The mill’s design includes plenty of ingredient storage to meet production needs: 750,000 bushels of corn storage (21,000 tons); 2,400 tons (bushels) of soy storage; 19 dry bulk ingredient storage bins totaling 2,400 (bushels?) tons; and mash storage over the pellet mill is four 106-ton bins equaling 424 tons (bushels). Ingredients are moved using a Laidig unloader and circulation system; Bin Master bin level indicators and micromotion sensors monitor the conditions inside the corn and soy silos.  

The sites liquid storage included: two 20,000-gallon designated fat tanks, a 10,000-gallon Choline tank, a 14,000-gallon Synermax, 10,000-gallon liquid Methionine tank, and 10,000-gallon stand-by diesel.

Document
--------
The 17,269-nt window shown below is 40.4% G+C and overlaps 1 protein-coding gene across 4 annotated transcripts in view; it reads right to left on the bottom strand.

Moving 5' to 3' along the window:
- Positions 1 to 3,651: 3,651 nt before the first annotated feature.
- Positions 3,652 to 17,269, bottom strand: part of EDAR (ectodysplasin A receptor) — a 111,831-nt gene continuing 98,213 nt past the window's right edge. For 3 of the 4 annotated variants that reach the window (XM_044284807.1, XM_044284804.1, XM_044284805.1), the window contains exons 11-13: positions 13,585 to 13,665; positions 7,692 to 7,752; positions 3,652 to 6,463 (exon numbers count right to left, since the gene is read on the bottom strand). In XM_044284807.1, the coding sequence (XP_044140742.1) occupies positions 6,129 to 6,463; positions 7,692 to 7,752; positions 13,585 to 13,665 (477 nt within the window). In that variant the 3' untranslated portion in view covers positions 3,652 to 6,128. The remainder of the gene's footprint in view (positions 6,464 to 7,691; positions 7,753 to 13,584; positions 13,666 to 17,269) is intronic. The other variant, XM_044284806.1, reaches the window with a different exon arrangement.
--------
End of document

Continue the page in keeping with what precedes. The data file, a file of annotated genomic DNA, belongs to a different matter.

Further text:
Planning for future demand

As part of Peco’s vision for the future, the mill was outfitted with enough space to easily double its capacity, including the ability to accommodate additional storage capacity (designed for an 18,000-ton bin), as the “dirt work had already been conducted in case they want to add another soy or corn tank.”

“You just don’t add on to a slipform feed mill and have a smooth flowing mill. Knowing this, we built the footprint big enough accommodate machinery in order to double capacity should the need present itself,” Noland says. Currently the mill runs at a capacity of 8,800 tons/week; however, it could easily double its capacity to 17,000 tons if the company needed the volume. Within the design itself, these provisions were made in batching, mixing and pelleting.